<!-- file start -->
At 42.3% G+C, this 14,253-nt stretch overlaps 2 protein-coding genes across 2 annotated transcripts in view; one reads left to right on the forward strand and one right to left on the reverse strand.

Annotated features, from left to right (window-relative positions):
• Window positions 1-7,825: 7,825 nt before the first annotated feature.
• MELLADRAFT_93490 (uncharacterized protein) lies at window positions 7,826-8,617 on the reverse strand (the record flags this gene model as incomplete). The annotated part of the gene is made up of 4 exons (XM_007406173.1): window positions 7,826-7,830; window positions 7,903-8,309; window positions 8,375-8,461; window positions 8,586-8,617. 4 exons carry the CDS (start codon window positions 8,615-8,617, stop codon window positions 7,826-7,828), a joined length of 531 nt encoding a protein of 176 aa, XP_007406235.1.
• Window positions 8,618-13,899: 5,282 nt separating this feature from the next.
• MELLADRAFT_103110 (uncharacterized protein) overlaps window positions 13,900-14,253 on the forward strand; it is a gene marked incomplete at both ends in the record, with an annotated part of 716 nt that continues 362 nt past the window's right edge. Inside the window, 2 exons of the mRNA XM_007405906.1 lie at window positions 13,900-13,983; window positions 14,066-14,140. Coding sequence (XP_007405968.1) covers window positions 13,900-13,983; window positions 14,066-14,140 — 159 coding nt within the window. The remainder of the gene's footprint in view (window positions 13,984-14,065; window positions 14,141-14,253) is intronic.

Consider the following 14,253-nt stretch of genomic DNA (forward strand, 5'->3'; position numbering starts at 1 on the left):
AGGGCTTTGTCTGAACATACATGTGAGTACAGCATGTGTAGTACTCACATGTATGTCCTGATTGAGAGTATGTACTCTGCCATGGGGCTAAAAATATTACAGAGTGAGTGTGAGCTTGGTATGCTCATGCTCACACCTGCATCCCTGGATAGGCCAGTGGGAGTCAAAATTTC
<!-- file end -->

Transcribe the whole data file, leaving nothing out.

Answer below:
At 42.3% G+C, this 14,253-nt stretch overlaps 2 protein-coding genes across 2 annotated transcripts in view; one reads left to right on the forward strand and one right to left on the reverse strand.

Annotated features, from left to right (window-relative positions):
• Window positions 1-7,825: 7,825 nt before the first annotated feature.
• MELLADRAFT_93490 (uncharacterized protein) lies at window positions 7,826-8,617 on the reverse strand (the record flags this gene model as incomplete). The annotated part of the gene is made up of 4 exons (XM_007406173.1): window positions 7,826-7,830; window positions 7,903-8,309; window positions 8,375-8,461; window positions 8,586-8,617. 4 exons carry the CDS (start codon window positions 8,615-8,617, stop codon window positions 7,826-7,828), a joined length of 531 nt encoding a protein of 176 aa, XP_007406235.1.
• Window positions 8,618-13,899: 5,282 nt separating this feature from the next.
• MELLADRAFT_103110 (uncharacterized protein) overlaps window positions 13,900-14,253 on the forward strand; it is a gene marked incomplete at both ends in the record, with an annotated part of 716 nt that continues 362 nt past the window's right edge. Inside the window, 2 exons of the mRNA XM_007405906.1 lie at window positions 13,900-13,983; window positions 14,066-14,140. Coding sequence (XP_007405968.1) covers window positions 13,900-13,983; window positions 14,066-14,140 — 159 coding nt within the window. The remainder of the gene's footprint in view (window positions 13,984-14,065; window positions 14,141-14,253) is intronic.

Consider the following 14,253-nt stretch of genomic DNA (forward strand, 5'->3'; position numbering starts at 1 on the left):
AGGGCTTTGTCTGAACATACATGTGAGTACAGCATGTGTAGTACTCACATGTATGTCCTGATTGAGAGTATGTACTCTGCCATGGGGCTAAAAATATTACAGAGTGAGTGTGAGCTTGGTATGCTCATGCTCACACCTGCATCCCTGGATAGGCCAGTGGGAGTCAAAATTTC